Currently reading

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Fascism and Big Business by Daniel Guerin

Thursday, November 12, 2009

November is dialectical materialism month - 2

Why has the history of materialism been so neglected and distorted? The materialist philosophy was born in opposition to the archaic religious outlook of an agricultural aristocracy by the new forces of a commercial slave society. It has had to contend for "living space" against conservative master classes ever since.

In Greece, not only materialism but the mere exercise of methodical reasoning, directed as it had to be against old religious ideas and sanctified customs and institutions, was dangerous. Many Greek philosophers suffered persecution, were expelled from their communities, and even put to death for their teachings. In the Athens of Pericles, Anaxagoras was condemned for irreligion and forced to flee for having said that the sun was a "glowing mass of stone" and the moon was of earthly nature. Didn’t the priesthood teach that the sun and the moon were divine beings and wasn’t religion one of the means for holding the masses in check?

It was even more perilous to profess materialist ideas in the Middle Ages under penalty of being condemned for heresy like Roger Bacon, excommunicated from the Church or killed. Such was the fate inflicted on Giordano Bruno as late as the 17th century.

Materialist-minded thinkers were hounded and their ideas anathematized throughout the bourgeois epoch. Hundreds of cases could be cited from the expulsion of Descartes from France through Spinoza’s excommunication from the Jewish community of Amsterdam to the attacks upon Hobbes and Joseph Priestley in England. Not all of these persecuted philosophers were thoroughgoing materialists. But there was enough of a materialist bent in their criticisms of the prevailing religious and idealist doctrines to render them suspect of unorthodoxy and susceptible to punishment.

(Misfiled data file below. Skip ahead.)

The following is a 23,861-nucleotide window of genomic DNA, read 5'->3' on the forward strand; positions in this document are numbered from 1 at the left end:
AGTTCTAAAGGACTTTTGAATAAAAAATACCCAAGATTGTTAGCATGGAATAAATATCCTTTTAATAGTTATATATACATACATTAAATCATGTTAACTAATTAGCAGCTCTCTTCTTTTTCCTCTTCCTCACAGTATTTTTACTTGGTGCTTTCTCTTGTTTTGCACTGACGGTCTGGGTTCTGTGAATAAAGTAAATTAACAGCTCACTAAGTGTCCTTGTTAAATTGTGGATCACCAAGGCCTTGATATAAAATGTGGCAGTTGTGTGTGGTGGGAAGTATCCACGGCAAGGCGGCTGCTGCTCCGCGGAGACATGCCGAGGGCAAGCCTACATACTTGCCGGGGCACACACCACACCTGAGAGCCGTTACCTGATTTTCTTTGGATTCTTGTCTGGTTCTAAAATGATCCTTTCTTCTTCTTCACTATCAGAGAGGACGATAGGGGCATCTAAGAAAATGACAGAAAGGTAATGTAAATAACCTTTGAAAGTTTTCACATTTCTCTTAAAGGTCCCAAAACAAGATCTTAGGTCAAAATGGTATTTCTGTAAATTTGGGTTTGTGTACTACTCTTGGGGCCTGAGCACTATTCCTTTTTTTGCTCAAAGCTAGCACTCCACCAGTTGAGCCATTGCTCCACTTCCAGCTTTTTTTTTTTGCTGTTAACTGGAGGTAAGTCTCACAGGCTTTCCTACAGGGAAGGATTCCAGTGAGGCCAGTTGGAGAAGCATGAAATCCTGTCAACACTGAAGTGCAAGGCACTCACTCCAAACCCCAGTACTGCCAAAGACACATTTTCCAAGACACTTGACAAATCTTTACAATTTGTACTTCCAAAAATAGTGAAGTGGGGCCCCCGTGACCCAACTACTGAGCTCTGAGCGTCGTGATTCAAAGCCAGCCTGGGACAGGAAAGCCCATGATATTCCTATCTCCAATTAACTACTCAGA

Motive force for scientific progress

Up to our time materialist thinkers and their adherents have almost always and everywhere been in a minority. Some have been forced to lead a hole-and-corner existence and often to withhold the full implications of their ideas. They have been the oppressed tendency in the field of philosophy. However extensive its influence has been at times in certain departments, the materialist outlook has never yet ruled society or the intellectual world as a whole. Nevertheless, the ideas of the materialist scholars and scientists have been among the greatest motive forces of ideological and scientific progress. They have inspired epoch-making achievements in natural science from the broaching of the atomic hypothesis by the Greeks to Darwin’s theory of organic evolution.

Despite all this, the materialist viewpoint is still unpopular throughout the Western world, and not least in the United States. Materialism is disfavored not only because it is the principal theoretical weapon against supernaturalism, spiritualism and obscurantism of all kinds. It is so vehemently fought nowadays because the materialist philosophy has become so closely associated with the Socialist movement and Marxism, with the struggles of the workers for liberation from capitalism, with political opposition to the established order.

The struggle between materialism and its opponents which began over 2,500 years ago is still being waged around us. The defenders of capitalism from the universities and churches to the agencies of mass propaganda exert persistent efforts to ward off the penetration of materialist thinking. Here is one typical instance.